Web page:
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All five candidates signed a resolution supporting the bill. The Roseville City Council supported it. All three legislators representing Roseville authored or co-authored the bill.
In late 2003, the House Government Operations committee, chaired by Jim Rhodes, held an informational hearing about ranked voting. The members of the committee agreed that it would be interesting if a Minnesota city would agree to try ranked voting as a pilot project.
That same year, a council member was elected mayor of Roseville, leaving a vacancy on the council. I suggested to the City Council of Roseville that if they used ranked voting, they could achieve a majority winner without a primary or a runoff. Roseville is not a charter city. The city attorney recommended that Roseville seek confirmation from the Minnesota Legislature that this process could be used. The Roseville City Council passed a resolution requesting such legislation and asked me to pursue it.
The first thing I did was meet with the new deputy secretary of state Tony Kielkucki. I told him our plans and asked for his support. He seemed positive and said he would get back to me. He never did.
I drafted a bill that would give all Minnesota cities the option of using ranked voting. It was authored by Jim Rhodes, a Republican, in the House and John Marty, DFL from Roseville, in the Senate. The two House members representing Roseville, Carl Jacobson, a Republican, and Mindy Greiling, DFL, were co-authors, as well as Kathy Tinglestad, Republican, and Jim Davnie, DFL. Senate co-authors included David Knutson and Betsy Wergin, Republicans; Sheila Kiscaden, Independence; and Linda Scheid, DFL.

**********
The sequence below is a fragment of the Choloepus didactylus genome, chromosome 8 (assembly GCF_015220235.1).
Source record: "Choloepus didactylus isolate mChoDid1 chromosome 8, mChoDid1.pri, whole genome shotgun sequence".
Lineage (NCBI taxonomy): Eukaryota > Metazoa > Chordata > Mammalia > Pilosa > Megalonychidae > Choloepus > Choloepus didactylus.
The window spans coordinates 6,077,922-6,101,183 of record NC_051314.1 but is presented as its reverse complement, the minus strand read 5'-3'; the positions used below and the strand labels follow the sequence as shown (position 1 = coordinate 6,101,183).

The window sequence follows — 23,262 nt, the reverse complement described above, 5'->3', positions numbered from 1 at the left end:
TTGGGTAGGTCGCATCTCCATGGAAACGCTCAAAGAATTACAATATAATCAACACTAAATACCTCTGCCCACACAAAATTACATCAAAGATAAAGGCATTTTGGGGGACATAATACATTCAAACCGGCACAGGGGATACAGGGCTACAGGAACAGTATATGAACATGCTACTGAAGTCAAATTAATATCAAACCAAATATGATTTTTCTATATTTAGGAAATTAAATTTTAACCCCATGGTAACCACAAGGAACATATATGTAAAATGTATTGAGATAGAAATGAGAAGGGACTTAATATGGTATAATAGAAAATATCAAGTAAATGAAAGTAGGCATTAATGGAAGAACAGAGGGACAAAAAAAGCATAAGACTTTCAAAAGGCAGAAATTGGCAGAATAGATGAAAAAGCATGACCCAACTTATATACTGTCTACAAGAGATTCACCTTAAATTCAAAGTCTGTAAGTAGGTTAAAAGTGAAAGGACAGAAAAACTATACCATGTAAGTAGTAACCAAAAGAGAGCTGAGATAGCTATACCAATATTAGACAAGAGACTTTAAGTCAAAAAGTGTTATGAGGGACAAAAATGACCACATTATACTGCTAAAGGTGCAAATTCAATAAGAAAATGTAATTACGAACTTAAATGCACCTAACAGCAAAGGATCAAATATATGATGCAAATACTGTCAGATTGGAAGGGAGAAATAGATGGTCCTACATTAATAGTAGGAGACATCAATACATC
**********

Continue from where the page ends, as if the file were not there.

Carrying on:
The bill passed through Senate committee on a partyline vote, Republicans opposed. In the house, Jim Rhodes amended the bill, restricting it to Roseville’s election, and it passed through his committee. In neither case did a representative of the Secretary of State’s office appear to testify concerning the bill.
I spoke to many senators about the bill, including many Republicans, and few had any objections. But when the bill reached the Senate floor, Republican Senators Kleis and Limmer argued to defeat the bill, Kleis claiming that majority rule in all offices was appropriate, but should be accomplished with a separate runoff election, rather than a ranking process. The bill passed, with only a few Republican senators in support. View Video of this "Debate"
I was rather alarmed by the Republican response, since I was quite sure that none of them really cared what Roseville did. I then set about to talk to as many House Republicans as I possibly could before the bill came to the House floor. Only a few of the Republicans I talked to were dismissive. Some told me point-blank that they would support the bill, and others expressed that they had no reason not to.
But getting the bill to the House floor turned out to be a problem. Roseville was in a hurry. Even if the state passed the bill, the Roseville City Council still had to meet, debate, and pass an ordinance before March 15 in order to prepare for the April election.
Governor Tim Pawlenty was begged to speak out in favor of the proposal, but he didn’t say word one. His State of the State pledge, only weeks before, was to explore every idea and develop every option. He quoted FDR in that speech: “The country needs...the country demands bold, persistent experimentation. It is common sense to take a method and try it. If it fails, admit it frankly and move on. But above all, try something.” The Governor was advised that this process could save millions of dollars for Minnesotans by eliminating a small percentage of non-partisan primary elections. No response.